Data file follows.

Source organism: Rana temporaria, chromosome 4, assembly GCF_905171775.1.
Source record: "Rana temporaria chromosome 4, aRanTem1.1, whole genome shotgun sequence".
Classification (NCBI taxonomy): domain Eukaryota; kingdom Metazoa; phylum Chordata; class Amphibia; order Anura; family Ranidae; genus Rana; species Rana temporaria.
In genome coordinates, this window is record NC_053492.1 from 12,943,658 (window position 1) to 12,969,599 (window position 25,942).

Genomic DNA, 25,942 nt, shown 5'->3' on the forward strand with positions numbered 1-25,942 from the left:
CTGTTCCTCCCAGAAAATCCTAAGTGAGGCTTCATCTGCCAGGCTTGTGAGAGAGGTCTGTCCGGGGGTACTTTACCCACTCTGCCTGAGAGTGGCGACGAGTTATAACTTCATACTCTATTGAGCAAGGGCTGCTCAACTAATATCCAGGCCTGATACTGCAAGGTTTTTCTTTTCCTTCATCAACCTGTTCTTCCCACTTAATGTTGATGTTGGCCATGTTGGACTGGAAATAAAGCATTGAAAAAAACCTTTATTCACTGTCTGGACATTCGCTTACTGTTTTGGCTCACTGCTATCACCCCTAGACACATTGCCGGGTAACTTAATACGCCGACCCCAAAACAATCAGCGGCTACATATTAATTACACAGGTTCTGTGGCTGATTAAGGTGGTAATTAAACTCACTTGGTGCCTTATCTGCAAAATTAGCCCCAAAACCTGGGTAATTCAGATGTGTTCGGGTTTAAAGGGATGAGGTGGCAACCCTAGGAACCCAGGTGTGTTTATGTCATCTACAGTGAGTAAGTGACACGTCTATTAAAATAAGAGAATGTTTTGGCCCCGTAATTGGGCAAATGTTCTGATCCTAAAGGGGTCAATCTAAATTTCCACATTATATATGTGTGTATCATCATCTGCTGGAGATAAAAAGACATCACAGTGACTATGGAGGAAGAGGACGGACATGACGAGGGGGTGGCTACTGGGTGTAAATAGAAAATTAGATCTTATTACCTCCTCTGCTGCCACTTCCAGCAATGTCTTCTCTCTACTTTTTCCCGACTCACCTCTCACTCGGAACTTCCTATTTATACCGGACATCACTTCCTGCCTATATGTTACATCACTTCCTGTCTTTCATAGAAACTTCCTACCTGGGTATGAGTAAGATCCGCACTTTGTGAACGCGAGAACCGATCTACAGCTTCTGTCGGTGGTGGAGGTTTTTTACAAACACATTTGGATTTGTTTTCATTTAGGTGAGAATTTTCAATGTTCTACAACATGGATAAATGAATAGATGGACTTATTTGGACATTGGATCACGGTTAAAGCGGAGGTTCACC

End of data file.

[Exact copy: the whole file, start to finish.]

Source organism: Rana temporaria, chromosome 4, assembly GCF_905171775.1.
Source record: "Rana temporaria chromosome 4, aRanTem1.1, whole genome shotgun sequence".
Classification (NCBI taxonomy): domain Eukaryota; kingdom Metazoa; phylum Chordata; class Amphibia; order Anura; family Ranidae; genus Rana; species Rana temporaria.
In genome coordinates, this window is record NC_053492.1 from 12,943,658 (window position 1) to 12,969,599 (window position 25,942).

Genomic DNA, 25,942 nt, shown 5'->3' on the forward strand with positions numbered 1-25,942 from the left:
CTGTTCCTCCCAGAAAATCCTAAGTGAGGCTTCATCTGCCAGGCTTGTGAGAGAGGTCTGTCCGGGGGTACTTTACCCACTCTGCCTGAGAGTGGCGACGAGTTATAACTTCATACTCTATTGAGCAAGGGCTGCTCAACTAATATCCAGGCCTGATACTGCAAGGTTTTTCTTTTCCTTCATCAACCTGTTCTTCCCACTTAATGTTGATGTTGGCCATGTTGGACTGGAAATAAAGCATTGAAAAAAACCTTTATTCACTGTCTGGACATTCGCTTACTGTTTTGGCTCACTGCTATCACCCCTAGACACATTGCCGGGTAACTTAATACGCCGACCCCAAAACAATCAGCGGCTACATATTAATTACACAGGTTCTGTGGCTGATTAAGGTGGTAATTAAACTCACTTGGTGCCTTATCTGCAAAATTAGCCCCAAAACCTGGGTAATTCAGATGTGTTCGGGTTTAAAGGGATGAGGTGGCAACCCTAGGAACCCAGGTGTGTTTATGTCATCTACAGTGAGTAAGTGACACGTCTATTAAAATAAGAGAATGTTTTGGCCCCGTAATTGGGCAAATGTTCTGATCCTAAAGGGGTCAATCTAAATTTCCACATTATATATGTGTGTATCATCATCTGCTGGAGATAAAAAGACATCACAGTGACTATGGAGGAAGAGGACGGACATGACGAGGGGGTGGCTACTGGGTGTAAATAGAAAATTAGATCTTATTACCTCCTCTGCTGCCACTTCCAGCAATGTCTTCTCTCTACTTTTTCCCGACTCACCTCTCACTCGGAACTTCCTATTTATACCGGACATCACTTCCTGCCTATATGTTACATCACTTCCTGTCTTTCATAGAAACTTCCTACCTGGGTATGAGTAAGATCCGCACTTTGTGAACGCGAGAACCGATCTACAGCTTCTGTCGGTGGTGGAGGTTTTTTACAAACACATTTGGATTTGTTTTCATTTAGGTGAGAATTTTCAATGTTCTACAACATGGATAAATGAATAGATGGACTTATTTGGACATTGGATCACGGTTAAAGCGGAGGTTCACC